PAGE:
Further, Adrienne Rich argues in Compulsory Heterosexuality and Lesbian Existence that Clarissa is part of a society that enforces heterosexuality upon individuals. And that “women have married because it was necessary, in order to survive economically and not suffer of social ostracism and to remain respectable. Heterosexual romance has been represented as the great female adventure and duty” (654). Compulsory heterosexuality is an ideology formed by society where individuals must only be in heterosexual relationships. Mrs. Dalloway’s marriage with Richard is devoid of passion. Throughout the novel there is not a single moment where Clarissa feels passionate for Richard in the way she does for Sally. According to Peele in “Queering Mrs. Dalloway”, Clarissa her feelings towards men are of a material kind. She recognizes Richard Dalloway as a means of financial stability. Clarissa knows that her future is based on finding a man who can provide for her (208). This is made clear when the couple is faced with the age old romantic gesture of giving flowers. They remain unable to say “I love you” to each other. Furthermore, her choice for Richard over Peter was not based on love but on her wish to continue to be independent. On the contrary, her love for Sally is strong, as she still thinks about the kiss they shared many years ago. Clarissa remembers it as “the most exquisite moment of Clarissa’s whole life” (Woolf 38). In an interesting take on the subject Peter Childs argues that “We are told of Clarissa’s pleasure, which is like a man’s, when kissing Sally Selton (Childs 111). Clarissa must hide her desires for women through marriage and lead a life that correlates with the social norms of her time and place. At the end of the novel we are confronted with the effect of compulsory heterosexuality and the weight of societal expectations as the once mischievous and rebellious Sally Selton is now married.

Consequentially, Septimus’s identity seemed to be that of a shell shocked soldier beyond repair. Yet, some critics refute this identity as a solely shell shocked soldier, and connect his frantic state to a suppression of his homosexual feelings towards commander Evans. Mitchell Leaska, quoted in “Inconsequence: Lesbian representation and the logic sexual sequence”, claims that there is no evidence in the novel that explains his state as the result of shell shock (90). Leaska contends that Septimus’s “psychic paralysis is the result of the taboo nature of his love for Evans” (90). Nonetheless, Leaska goes on that, of course,” no sense in which the possibility of Septimus’s post-war trauma cancels the possibility of his homosexuality” (90). The post-war society where Septimus comes back to is, as been addressed before, not one where homosexually was tolerated. There is a clear parallel taboo between shell-shock and homosexuality in this society. Both were associated with treason and “being unmanly”. Furthermore, both conditions were to be treated. Septimus is under immense pressure which results in alienation, anxiety, paranoia and a sense of loneliness. These are valid reasons to keep a façade of heterosexuality up (Peele 206). This explains his loveless marriage with Lucrezia. His interest in her seems (identical to Clarissa) social rather than emotional.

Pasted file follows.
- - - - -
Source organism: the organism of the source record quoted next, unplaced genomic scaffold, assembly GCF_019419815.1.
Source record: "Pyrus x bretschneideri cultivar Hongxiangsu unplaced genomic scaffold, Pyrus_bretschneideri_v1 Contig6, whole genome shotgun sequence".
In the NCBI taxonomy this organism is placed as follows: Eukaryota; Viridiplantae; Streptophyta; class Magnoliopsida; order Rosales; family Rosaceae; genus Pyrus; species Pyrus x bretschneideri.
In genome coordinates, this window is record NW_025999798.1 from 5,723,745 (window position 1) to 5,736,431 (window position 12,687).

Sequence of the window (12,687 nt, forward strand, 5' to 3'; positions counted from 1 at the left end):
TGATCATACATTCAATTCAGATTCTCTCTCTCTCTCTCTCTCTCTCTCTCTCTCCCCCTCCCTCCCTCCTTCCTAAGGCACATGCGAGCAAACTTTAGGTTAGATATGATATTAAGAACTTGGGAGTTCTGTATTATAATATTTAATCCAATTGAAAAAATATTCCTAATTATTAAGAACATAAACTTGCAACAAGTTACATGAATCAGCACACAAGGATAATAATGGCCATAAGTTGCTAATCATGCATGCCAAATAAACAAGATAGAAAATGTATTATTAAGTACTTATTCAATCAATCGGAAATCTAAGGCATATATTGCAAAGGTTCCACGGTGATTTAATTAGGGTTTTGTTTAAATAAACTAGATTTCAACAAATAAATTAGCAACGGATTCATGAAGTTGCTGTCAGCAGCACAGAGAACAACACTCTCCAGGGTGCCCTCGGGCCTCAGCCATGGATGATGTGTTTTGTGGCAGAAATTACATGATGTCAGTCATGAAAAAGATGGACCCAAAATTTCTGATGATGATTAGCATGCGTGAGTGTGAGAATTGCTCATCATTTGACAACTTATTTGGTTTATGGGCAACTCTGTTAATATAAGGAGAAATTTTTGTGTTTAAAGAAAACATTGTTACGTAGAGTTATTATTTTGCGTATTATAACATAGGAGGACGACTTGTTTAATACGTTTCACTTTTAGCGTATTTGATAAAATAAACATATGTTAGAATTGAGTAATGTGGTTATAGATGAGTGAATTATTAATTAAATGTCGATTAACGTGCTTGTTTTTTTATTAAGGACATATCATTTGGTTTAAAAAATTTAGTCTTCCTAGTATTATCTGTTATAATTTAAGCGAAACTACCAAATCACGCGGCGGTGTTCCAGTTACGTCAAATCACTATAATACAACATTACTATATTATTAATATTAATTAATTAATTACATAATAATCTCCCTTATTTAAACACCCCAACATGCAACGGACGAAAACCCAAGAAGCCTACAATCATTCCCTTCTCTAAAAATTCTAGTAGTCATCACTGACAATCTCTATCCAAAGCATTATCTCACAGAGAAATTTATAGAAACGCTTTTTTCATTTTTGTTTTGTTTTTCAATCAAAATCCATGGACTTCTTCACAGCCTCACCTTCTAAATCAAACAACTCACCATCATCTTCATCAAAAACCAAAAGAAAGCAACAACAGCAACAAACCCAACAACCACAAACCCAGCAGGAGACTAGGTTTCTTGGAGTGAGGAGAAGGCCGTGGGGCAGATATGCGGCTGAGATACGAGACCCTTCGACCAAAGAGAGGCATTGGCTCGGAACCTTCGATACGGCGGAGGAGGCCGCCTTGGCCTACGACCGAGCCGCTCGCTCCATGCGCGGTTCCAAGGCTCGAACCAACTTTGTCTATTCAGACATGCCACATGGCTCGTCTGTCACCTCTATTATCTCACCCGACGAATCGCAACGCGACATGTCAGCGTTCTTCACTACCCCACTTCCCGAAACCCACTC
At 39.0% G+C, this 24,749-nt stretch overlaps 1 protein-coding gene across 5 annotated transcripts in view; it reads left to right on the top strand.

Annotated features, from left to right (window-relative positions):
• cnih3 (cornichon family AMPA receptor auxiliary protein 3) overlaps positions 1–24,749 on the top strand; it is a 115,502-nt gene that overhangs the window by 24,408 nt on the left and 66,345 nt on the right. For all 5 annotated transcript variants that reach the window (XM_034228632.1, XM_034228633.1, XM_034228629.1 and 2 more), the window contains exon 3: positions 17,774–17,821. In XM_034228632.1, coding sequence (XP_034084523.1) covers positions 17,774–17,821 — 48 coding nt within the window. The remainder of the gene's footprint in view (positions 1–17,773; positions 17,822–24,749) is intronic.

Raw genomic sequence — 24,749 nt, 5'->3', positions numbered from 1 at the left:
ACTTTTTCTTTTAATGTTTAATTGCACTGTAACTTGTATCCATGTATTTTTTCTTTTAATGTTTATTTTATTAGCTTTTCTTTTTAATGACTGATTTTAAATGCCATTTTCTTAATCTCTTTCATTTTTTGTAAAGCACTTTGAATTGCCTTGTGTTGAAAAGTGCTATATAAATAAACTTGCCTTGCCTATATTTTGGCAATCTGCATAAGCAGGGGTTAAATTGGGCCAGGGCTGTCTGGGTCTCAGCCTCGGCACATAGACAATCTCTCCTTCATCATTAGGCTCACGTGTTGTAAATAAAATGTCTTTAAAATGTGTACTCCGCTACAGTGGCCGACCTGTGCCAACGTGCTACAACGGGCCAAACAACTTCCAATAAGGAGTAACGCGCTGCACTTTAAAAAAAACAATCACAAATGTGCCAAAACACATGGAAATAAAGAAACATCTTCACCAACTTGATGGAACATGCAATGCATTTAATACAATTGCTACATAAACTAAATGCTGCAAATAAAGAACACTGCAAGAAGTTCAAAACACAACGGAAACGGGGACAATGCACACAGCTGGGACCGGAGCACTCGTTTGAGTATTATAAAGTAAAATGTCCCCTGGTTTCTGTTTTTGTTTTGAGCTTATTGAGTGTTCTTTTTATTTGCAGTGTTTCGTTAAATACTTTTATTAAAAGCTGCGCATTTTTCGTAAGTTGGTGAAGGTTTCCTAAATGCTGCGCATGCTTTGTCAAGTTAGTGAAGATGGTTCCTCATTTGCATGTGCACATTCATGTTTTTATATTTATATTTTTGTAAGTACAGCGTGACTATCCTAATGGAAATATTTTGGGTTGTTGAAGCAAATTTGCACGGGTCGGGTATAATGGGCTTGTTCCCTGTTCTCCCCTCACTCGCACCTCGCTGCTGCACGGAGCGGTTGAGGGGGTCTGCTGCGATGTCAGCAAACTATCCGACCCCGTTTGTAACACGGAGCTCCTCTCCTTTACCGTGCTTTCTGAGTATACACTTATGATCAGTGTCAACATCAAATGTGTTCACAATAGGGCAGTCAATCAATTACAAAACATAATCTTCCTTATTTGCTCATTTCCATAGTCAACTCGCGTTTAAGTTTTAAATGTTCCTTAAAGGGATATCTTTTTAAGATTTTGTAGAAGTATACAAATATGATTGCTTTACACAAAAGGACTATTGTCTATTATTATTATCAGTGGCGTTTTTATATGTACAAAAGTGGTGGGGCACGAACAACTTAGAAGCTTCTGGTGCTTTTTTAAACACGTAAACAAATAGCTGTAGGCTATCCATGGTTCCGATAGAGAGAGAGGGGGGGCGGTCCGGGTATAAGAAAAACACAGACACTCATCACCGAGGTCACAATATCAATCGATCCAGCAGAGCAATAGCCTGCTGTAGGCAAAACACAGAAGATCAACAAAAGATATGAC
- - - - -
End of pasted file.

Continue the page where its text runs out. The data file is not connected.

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A quintessential symbol that is used through the entirety of the book are flowers. Flowers and important events seem to be inseparable. Especially, the rose as image for the link between “war trauma and the trauma inflicted by rigidly heterosexist standards”, which is explained by Burian (80). The flowers express traumatic realities that are felt by closeted people. Burian points out that roses are objects of desire and expressions of love. Evans sends Septimus roses picked in “the fields of Greece” (Woolf 102). Greece is a country that has had a long history of being an open minded society concerning homosexuality. Therefore, the flowers express “a man’s sexual desire for another man”(73). Thereafter, Septimus describes that he did not feel anything when Evans died. Paul Fussel, quoted in “Woolf in the Real World”, illustrates in “Soldier Boys”, that if Septimus and Evans were lovers, rather than fellow soldiers, this numbness felt by Septimus “may be intensified beyond survivor guilt, becoming guilt over sexual desires that the society of his day condemned as perverse”( 83-84). Septimus Warren Smith could be described as a man that is oppressed by guilt and society.